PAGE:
April 2021 – Liquidity Drought

[vc_row css=”.vc_custom_1655389756150{padding-top: 15px !important;padding-right: 60px !important;padding-left: 60px !important;}”][vc_column][vc_column_text]As investors watch the Federal Reserve continue its stunning balance sheet expansion, the financial media often touts how the US central bank is “flooding the markets with liquidity.” Is this really the case? Are stocks making new highs in every month so far in 2021 on heavy buy volume from all this “printed money?” Rather than speculate, we prefer real-world examples, and the blowup of the Archegos Family Office is an excellent counterargument to the “flooded with liquidity” thesis.


Quoted Prices Cannot Absorb Large Sales

When motivated sellers enter the markets, there is no liquidity at current prices. As Archegos received margin calls, stocks like Viacom and Discovery Holdings suffered quick, 50% declines in their trading prices. As you can see in the chart below, low volume had the stock drifting upwards, but once a high volume transaction needed to take place, there were no buyers at the current price. There are compelling reasons to believe the liquidity profile for the other companies in the S&P 500 are just as pitiful.

It’s An Isolated Event, Don’t Worry

Some commentators have marveled at how the broader market ignored the thrashing in Discovery, Viacom, and other companies as a result of the margin call. Additionally, Credit Suisse announced a $4.7 billion loss as a result, which is more than 10% of their balance sheet equity, but thankfully there appears to be no signs of contagion among the large banks. Is everything OK? Is this just an isolated event? The below chart says otherwise.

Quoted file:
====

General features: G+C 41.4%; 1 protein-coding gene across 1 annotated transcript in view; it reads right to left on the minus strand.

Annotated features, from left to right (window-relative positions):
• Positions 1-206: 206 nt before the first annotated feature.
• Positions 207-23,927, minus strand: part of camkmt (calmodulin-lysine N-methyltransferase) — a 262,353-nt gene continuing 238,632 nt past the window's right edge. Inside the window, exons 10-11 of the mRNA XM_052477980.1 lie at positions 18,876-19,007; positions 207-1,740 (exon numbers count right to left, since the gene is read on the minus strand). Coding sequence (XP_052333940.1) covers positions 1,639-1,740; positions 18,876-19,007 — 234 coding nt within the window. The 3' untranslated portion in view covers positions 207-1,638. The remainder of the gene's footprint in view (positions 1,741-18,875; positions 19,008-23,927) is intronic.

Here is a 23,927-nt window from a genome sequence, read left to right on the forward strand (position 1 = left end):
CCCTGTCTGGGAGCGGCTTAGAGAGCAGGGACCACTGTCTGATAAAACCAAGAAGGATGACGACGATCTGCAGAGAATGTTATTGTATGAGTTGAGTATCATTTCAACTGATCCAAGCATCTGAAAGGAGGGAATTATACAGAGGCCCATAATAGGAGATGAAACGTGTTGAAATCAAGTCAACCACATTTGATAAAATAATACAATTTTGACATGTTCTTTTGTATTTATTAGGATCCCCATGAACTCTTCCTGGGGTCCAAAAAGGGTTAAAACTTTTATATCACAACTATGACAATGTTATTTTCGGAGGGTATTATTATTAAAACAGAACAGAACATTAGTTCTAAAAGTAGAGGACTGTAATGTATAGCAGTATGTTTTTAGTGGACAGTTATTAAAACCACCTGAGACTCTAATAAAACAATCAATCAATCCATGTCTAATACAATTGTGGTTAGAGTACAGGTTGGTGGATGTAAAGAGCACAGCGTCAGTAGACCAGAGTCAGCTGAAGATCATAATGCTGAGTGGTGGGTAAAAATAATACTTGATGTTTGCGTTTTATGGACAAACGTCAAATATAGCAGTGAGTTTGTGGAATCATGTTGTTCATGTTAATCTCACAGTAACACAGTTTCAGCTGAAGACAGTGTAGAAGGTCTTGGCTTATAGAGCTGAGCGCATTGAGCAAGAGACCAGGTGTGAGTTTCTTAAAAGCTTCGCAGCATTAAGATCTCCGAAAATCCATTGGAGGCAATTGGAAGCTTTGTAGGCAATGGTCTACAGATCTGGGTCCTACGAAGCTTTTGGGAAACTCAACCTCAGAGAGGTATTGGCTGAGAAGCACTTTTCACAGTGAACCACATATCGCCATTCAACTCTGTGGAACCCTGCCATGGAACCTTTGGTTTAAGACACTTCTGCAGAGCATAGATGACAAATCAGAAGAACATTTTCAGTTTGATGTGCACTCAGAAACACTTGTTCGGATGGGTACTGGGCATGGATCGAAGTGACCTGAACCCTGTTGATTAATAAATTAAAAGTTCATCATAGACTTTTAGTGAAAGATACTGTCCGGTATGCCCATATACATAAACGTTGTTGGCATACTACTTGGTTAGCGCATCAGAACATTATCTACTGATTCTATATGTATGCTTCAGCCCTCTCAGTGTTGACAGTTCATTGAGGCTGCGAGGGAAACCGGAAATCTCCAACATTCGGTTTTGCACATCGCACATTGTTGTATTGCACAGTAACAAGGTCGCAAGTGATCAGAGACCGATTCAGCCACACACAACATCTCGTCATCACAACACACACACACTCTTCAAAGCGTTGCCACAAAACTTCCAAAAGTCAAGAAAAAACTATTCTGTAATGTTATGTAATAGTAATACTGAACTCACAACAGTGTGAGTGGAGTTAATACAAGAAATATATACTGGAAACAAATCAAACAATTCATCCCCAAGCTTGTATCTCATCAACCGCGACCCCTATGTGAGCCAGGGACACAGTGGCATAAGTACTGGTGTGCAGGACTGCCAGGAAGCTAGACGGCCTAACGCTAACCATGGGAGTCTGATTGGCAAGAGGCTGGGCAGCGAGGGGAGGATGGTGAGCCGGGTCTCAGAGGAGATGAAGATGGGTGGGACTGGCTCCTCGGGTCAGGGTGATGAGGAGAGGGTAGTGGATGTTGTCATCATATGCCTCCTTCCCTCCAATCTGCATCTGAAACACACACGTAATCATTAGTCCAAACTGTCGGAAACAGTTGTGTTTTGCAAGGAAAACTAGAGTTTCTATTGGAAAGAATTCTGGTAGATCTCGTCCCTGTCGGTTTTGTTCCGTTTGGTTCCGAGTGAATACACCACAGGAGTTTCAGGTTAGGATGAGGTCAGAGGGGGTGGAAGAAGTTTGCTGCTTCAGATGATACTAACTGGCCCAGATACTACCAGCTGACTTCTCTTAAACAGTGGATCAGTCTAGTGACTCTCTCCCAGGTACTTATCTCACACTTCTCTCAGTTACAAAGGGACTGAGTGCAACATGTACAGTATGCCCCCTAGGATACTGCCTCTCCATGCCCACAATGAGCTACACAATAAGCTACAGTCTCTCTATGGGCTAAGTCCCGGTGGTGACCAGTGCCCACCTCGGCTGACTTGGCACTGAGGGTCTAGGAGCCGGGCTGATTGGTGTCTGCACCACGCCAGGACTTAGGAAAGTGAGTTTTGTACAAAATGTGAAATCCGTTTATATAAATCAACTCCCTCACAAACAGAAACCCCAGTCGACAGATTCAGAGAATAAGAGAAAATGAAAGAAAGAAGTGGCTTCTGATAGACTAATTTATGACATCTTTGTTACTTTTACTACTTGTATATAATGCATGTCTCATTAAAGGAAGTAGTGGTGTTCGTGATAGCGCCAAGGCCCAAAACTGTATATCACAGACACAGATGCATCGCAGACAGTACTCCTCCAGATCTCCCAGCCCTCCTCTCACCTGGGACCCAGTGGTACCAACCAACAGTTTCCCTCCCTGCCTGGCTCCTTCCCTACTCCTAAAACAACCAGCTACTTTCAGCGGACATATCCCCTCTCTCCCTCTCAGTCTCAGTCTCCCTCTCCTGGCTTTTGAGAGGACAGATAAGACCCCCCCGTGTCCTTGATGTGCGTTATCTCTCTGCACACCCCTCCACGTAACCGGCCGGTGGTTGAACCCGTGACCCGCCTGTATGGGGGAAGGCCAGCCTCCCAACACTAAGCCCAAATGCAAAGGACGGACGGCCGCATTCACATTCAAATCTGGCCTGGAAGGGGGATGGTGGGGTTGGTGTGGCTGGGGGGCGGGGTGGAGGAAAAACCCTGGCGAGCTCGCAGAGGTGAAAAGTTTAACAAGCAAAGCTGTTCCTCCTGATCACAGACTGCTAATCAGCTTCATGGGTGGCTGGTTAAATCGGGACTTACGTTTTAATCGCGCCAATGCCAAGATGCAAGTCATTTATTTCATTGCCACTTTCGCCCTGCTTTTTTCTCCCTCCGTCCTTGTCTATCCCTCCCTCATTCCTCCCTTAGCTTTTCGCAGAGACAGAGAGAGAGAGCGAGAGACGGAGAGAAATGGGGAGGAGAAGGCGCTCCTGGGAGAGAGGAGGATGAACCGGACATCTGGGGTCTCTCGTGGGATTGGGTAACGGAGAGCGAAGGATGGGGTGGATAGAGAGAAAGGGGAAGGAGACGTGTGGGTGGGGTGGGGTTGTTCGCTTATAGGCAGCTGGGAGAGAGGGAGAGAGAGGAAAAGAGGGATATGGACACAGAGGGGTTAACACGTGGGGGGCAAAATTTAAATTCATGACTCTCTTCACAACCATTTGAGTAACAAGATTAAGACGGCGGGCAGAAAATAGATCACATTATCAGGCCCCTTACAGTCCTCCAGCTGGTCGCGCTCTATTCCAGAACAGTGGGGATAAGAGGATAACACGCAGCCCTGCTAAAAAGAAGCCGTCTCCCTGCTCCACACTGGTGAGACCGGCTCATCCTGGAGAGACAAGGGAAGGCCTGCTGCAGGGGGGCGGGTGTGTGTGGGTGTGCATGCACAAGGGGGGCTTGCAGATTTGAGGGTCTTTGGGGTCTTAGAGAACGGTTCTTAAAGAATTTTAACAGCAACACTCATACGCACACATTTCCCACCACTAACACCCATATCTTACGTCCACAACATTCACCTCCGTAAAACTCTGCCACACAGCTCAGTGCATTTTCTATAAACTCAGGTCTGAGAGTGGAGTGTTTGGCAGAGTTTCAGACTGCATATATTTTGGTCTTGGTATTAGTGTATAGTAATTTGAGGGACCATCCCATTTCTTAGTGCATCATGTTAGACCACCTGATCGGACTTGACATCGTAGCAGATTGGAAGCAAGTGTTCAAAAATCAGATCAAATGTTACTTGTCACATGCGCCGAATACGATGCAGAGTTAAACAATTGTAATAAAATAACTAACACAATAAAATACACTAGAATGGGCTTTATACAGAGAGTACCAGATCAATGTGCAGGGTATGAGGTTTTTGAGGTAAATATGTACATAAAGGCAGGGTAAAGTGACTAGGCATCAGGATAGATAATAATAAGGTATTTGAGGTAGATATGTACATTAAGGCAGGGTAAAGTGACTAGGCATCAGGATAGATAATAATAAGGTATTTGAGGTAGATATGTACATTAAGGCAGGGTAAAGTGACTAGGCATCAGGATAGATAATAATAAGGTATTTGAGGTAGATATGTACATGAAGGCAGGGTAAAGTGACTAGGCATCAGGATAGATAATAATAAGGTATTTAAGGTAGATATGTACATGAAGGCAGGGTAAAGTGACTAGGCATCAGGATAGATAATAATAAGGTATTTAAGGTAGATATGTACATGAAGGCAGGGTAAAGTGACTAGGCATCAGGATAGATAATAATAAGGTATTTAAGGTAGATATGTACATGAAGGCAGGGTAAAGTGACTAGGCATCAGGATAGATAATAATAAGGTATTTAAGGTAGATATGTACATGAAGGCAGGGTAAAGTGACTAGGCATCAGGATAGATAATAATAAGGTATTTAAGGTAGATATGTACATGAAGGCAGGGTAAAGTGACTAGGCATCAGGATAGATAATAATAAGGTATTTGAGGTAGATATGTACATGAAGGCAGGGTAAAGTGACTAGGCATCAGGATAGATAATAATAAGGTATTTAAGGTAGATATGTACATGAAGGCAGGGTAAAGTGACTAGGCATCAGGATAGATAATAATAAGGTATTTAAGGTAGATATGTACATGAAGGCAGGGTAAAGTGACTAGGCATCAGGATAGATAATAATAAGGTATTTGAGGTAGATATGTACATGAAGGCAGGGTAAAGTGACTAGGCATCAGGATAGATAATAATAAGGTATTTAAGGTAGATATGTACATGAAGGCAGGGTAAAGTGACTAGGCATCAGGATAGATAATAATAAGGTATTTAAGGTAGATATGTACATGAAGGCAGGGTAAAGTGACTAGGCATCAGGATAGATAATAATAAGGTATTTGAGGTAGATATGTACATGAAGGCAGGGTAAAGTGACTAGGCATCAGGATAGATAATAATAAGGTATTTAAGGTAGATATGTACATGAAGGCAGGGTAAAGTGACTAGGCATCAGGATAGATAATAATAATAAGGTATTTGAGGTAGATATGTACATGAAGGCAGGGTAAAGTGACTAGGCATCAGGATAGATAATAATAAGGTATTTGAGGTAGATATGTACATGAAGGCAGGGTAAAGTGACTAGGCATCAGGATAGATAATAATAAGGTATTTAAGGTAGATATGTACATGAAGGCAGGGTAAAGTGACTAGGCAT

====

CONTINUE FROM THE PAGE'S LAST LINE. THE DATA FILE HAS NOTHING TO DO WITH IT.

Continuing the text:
Liquidity Liquidity Everywhere and Not a Drop to Drink

The above chart shows investors’ response to Federal Reserve balance sheet expansion: “The Fed will not allow prolonged stock market declines, so buy aggressively with borrowed money.” Margin debt as a percentage of nominal GDP is higher than the previous two market peaks in March of 2000 and July 2007. Both of those bear markets happened while the Federal Reserve cut interest rates, failing to arrest the decline. Instead, the bear markets became prolonged and painful as over-leveraged investors were forced to sell, overwhelming buyers at prevailing prices. What happened with Archegos is merely a symptom of an overextended system. When you consider Archegos used swaps, which are not a reported form of leverage in the above chart, perhaps it is time to reconsider aggressive allocations to equities.

Liquidity is a coward, it disappears at the first sign of trouble.

Wall Street adage

An old Wall Street saying is: “liquidity is a coward, it disappears at the first sign of trouble.” Margin debt has destabilized the system, and only when these numbers decline as a percentage of GDP will fragility abate. Until then, expect more events like Archegos, but with an increasing probability for contagion. Fundamentally, as more and more retirees are forced to sell through required minimum distributions (waived in 2020 but returning in 2021,) we believe the limited buy-side liquidity will also be overwhelmed by sellers – at scale, across every stock. Instead of marveling at spectacular past performance, we strongly encourage investors to look at the fundamentals backing this performance. Many companies are trading at record high valuations not because of compelling growth opportunities, but because low liquidity enables a small amount of buyers to push prices up daily. Be wary of what happens when forced sellers enter the auction.[/vc_column_text][/vc_column][/vc_row]